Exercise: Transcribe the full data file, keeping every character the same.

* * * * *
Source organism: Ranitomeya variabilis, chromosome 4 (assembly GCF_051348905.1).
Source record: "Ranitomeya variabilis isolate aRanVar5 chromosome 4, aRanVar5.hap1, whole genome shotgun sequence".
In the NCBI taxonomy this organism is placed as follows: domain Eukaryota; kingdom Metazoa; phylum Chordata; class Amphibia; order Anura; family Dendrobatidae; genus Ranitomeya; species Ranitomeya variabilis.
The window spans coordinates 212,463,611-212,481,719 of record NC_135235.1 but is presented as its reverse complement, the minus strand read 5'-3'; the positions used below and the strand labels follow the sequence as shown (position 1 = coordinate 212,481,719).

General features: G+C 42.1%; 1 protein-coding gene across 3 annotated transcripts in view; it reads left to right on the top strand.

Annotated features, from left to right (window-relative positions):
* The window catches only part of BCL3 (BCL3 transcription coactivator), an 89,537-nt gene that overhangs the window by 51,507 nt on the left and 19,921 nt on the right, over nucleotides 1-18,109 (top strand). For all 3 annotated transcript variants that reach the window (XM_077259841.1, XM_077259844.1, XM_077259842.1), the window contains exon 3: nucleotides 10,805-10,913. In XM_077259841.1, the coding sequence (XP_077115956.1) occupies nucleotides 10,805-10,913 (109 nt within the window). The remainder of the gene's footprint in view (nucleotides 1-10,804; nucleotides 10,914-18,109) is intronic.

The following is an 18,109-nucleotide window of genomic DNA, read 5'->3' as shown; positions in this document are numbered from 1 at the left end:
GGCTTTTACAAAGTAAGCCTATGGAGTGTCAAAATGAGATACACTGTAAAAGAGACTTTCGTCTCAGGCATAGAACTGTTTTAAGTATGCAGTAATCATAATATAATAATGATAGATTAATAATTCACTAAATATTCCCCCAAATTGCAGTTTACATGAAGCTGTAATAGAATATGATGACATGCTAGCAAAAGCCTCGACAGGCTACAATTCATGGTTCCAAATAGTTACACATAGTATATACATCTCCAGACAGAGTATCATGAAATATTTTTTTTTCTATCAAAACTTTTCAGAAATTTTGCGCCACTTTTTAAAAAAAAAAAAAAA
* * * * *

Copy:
Source organism: Ranitomeya variabilis, chromosome 4 (assembly GCF_051348905.1).
Source record: "Ranitomeya variabilis isolate aRanVar5 chromosome 4, aRanVar5.hap1, whole genome shotgun sequence".
In the NCBI taxonomy this organism is placed as follows: domain Eukaryota; kingdom Metazoa; phylum Chordata; class Amphibia; order Anura; family Dendrobatidae; genus Ranitomeya; species Ranitomeya variabilis.
The window spans coordinates 212,463,611-212,481,719 of record NC_135235.1 but is presented as its reverse complement, the minus strand read 5'-3'; the positions used below and the strand labels follow the sequence as shown (position 1 = coordinate 212,481,719).

General features: G+C 42.1%; 1 protein-coding gene across 3 annotated transcripts in view; it reads left to right on the top strand.

Annotated features, from left to right (window-relative positions):
* The window catches only part of BCL3 (BCL3 transcription coactivator), an 89,537-nt gene that overhangs the window by 51,507 nt on the left and 19,921 nt on the right, over nucleotides 1-18,109 (top strand). For all 3 annotated transcript variants that reach the window (XM_077259841.1, XM_077259844.1, XM_077259842.1), the window contains exon 3: nucleotides 10,805-10,913. In XM_077259841.1, the coding sequence (XP_077115956.1) occupies nucleotides 10,805-10,913 (109 nt within the window). The remainder of the gene's footprint in view (nucleotides 1-10,804; nucleotides 10,914-18,109) is intronic.

The following is an 18,109-nucleotide window of genomic DNA, read 5'->3' as shown; positions in this document are numbered from 1 at the left end:
GGCTTTTACAAAGTAAGCCTATGGAGTGTCAAAATGAGATACACTGTAAAAGAGACTTTCGTCTCAGGCATAGAACTGTTTTAAGTATGCAGTAATCATAATATAATAATGATAGATTAATAATTCACTAAATATTCCCCCAAATTGCAGTTTACATGAAGCTGTAATAGAATATGATGACATGCTAGCAAAAGCCTCGACAGGCTACAATTCATGGTTCCAAATAGTTACACATAGTATATACATCTCCAGACAGAGTATCATGAAATATTTTTTTTTCTATCAAAACTTTTCAGAAATTTTGCGCCACTTTTTAAAAAAAAAAAAAAA